American Sideboard, ca. 1805
My mother told me that my great-grandmother told her that this piece and the dining room table and chairs that I have came over from England on the same shipment that George Washington had some furniture come to Mount Vernon. And my mother's also been told by an appraiser at one point a long, long time ago that it was American, not English. So we're not really sure what the true story is. We know it is old because it's been in our family as long as I can remember.
When do you think it came into your family?
I was thinking in the early 1800s, because that's when my family originally came to Florida. They were a pioneering family before it became a state.
Well, you know, the George Washington history is something that a lot of people talk about. Most of George Washington's furniture was American made, which your sideboard is also. He did import a lot of small things from England. A sideboard took a lot of room. Your sideboard was probably made in New York City, possibly in New Brunswick, New Jersey. Now, another feature to know that this is definitely New York or New Jersey is you look at the side and it is made of tulip poplar. In New England, you would find it made out of white pine. We have beautiful dovetailing. It's the typical shape of a New York sideboard with a serpentine front and then the blocked-off ends. One of the most interesting things about this sideboard is this patch here on the top. The original ones always have splits in the top. This is one of the first things we want to look for, because most of the sideboards that we see as appraisers are fakes that were made in the 1920s to deceive people, but they made them narrower because the houses were not as large. Now, this sideboard is a pure, original sideboard from 1800 to 1810. Another very interesting thing about your sideboard is that it's very plain. Many of these sideboards were elaborately inlaid with bellflowers and various other designs on the front legs. That cost a lot of money and a lot of people did not spend the extra money. It's a perfectly fine period American Hepplewhite sideboard. It's worth $5,000 to $8,000. The $5,000 would be what it would bring at auction. The $8,000 is what an antiques dealer would charge you for it. Now, if it had the fancy inlay, it could be worth $20,000 or $30,000.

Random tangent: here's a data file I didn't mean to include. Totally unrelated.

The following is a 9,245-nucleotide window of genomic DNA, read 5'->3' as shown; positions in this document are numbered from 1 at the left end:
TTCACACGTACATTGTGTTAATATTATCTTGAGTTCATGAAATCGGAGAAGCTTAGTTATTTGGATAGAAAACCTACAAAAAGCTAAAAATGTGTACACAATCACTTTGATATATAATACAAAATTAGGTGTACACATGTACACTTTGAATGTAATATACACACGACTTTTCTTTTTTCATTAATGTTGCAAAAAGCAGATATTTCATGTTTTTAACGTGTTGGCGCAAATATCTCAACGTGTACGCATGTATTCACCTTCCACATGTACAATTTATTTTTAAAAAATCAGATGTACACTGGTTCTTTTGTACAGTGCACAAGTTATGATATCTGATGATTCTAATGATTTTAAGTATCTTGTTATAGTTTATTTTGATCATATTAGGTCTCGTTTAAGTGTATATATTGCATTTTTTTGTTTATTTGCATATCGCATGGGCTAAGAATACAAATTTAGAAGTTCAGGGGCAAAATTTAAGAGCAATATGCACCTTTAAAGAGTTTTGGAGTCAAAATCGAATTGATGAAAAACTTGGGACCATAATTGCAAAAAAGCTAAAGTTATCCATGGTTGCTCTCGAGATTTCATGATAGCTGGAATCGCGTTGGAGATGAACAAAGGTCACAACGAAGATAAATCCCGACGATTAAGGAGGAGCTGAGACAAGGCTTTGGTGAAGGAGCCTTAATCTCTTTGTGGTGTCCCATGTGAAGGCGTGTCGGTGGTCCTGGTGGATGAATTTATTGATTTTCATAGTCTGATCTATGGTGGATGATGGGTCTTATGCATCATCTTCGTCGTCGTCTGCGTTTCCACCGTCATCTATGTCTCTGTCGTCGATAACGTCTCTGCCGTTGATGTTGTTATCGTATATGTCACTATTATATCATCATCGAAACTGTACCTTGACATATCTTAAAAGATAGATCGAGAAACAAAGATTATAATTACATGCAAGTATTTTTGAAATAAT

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Value can change: The value of an item is dependent upon many things, including the condition of the object itself, trends in the market for that kind of object, and the location where the item will be sold. These are just some of the reasons why the answer to the question "What's it worth?" is so often "It depends."
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